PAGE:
people won’t listen and remember and take to heart. Fourthly, I wait until I am
satisfied that the waiting has been long enough, and the paucity of sensible
comments on anything I write, in sharp contrast to the number of visits, makes
me think I have waited long enough: it’s not a nice feeling having to talk to a
wall (one of the primary reasons I quit journalism in favour of teaching: the
latter gave me live feedback every day). Fifthly, because this year I really
poured myself out, and there’s a point where one needs to tell oneself ‘Stop!’
Besides, after what I wrote in the last post, everything else
would sound silly and trivial to me, whether I write about the passage of
Nelson Mandela or the recent Supreme Court judgment on homosexuality or the
arrest of an Indian diplomat in New York. I leave that to people who have all
the time in the world for trifles…I want people to engage with me henceforth,
if they want to at all, because posts like that one have resonated somewhere
deep and essential inside them. arasikesu
rasasya nivedanang/ shirosi ma likho, ma likho, ma likho.
I am not going to stop writing here. I am only going to become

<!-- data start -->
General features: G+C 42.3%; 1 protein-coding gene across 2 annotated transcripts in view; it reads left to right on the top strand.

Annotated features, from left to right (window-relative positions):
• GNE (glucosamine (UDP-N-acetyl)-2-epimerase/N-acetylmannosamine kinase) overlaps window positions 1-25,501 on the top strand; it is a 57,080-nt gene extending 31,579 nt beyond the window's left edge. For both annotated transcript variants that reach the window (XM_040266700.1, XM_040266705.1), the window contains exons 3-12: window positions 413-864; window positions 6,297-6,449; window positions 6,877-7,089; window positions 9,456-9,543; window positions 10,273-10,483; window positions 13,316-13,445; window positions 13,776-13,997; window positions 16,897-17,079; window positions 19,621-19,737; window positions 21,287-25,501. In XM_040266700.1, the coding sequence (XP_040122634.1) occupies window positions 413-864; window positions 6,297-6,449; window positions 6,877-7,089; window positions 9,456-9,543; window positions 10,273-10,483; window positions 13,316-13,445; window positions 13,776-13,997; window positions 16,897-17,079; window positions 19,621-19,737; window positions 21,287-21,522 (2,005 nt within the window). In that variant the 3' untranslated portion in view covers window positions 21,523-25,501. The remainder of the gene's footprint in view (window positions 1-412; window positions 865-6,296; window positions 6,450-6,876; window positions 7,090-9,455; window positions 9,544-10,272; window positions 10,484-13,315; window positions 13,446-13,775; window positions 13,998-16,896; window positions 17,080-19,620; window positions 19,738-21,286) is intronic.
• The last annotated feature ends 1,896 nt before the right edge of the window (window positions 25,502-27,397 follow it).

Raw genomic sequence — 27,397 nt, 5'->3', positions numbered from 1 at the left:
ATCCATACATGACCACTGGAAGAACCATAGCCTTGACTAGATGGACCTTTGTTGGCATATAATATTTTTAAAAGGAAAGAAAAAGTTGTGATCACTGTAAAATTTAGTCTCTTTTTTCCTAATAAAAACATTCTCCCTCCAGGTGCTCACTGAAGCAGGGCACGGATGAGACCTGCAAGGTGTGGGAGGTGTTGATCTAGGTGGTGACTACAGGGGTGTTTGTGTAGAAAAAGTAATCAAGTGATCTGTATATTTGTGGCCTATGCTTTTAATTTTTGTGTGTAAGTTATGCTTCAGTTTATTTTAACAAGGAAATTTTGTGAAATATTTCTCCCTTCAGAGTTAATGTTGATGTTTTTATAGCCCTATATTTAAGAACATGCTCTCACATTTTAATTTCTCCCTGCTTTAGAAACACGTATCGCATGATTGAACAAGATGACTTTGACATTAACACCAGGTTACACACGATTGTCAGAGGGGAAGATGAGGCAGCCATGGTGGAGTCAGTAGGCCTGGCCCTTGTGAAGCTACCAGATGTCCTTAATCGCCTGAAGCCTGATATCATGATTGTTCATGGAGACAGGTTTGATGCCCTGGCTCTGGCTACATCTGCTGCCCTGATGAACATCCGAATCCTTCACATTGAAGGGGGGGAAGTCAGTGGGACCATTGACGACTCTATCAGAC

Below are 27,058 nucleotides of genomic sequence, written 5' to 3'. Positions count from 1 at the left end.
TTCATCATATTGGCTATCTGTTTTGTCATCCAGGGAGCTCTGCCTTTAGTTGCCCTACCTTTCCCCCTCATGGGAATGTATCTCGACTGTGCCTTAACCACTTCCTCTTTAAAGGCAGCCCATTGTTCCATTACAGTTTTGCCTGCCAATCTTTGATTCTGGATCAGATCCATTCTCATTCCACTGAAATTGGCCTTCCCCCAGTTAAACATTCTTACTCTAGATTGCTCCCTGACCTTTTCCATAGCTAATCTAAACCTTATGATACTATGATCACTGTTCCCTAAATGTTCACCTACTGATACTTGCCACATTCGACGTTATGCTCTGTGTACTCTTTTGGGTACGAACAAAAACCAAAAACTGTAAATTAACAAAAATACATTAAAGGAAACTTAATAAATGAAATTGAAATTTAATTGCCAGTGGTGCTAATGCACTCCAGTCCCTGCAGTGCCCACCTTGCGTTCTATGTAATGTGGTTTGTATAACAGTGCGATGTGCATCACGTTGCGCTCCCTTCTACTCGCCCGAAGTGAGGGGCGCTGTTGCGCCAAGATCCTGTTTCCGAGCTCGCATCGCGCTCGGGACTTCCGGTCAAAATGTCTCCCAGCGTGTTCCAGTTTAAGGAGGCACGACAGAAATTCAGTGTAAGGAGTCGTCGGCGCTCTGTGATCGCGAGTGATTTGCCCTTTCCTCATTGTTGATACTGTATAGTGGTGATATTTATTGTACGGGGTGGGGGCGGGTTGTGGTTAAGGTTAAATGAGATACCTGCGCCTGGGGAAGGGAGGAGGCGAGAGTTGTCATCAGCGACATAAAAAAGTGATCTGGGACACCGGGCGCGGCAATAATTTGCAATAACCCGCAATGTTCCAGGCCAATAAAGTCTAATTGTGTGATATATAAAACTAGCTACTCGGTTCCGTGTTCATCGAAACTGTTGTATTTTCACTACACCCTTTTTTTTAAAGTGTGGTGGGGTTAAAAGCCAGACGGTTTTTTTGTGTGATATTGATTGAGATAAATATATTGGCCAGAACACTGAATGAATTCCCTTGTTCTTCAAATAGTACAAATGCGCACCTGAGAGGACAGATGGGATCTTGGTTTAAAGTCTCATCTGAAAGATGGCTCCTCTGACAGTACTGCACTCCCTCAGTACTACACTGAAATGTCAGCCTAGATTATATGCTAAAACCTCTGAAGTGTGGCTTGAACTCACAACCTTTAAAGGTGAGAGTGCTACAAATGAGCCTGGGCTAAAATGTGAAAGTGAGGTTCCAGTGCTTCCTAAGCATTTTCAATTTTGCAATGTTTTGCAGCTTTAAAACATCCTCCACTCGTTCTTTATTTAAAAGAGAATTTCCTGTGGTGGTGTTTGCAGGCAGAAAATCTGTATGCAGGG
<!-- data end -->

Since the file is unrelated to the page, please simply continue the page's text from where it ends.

irregular. Henceforth, only when the fancy seizes me. After a quarter million
page views, I don’t have to prove anything to myself, and those who are really
interested will wait, and prod, and talk to me.
So also with relatives, so-called friends, and old
acquaintances. As I myself teach, all a man has to do to go to sleep in peace
at the end of each day is to look his conscience in the eye and reply to its
question ‘Did you try all you could?’ as I can say, with total and calm
confidence, ‘I did’. After now, the ball is in other people’s court. They want
to keep in touch with me, they will abide by my terms. Otherwise, I am well
Just one request, all. Don’t pretend what you don’t feel. Be it respect, love, or longing... faking is faking, and it hurts.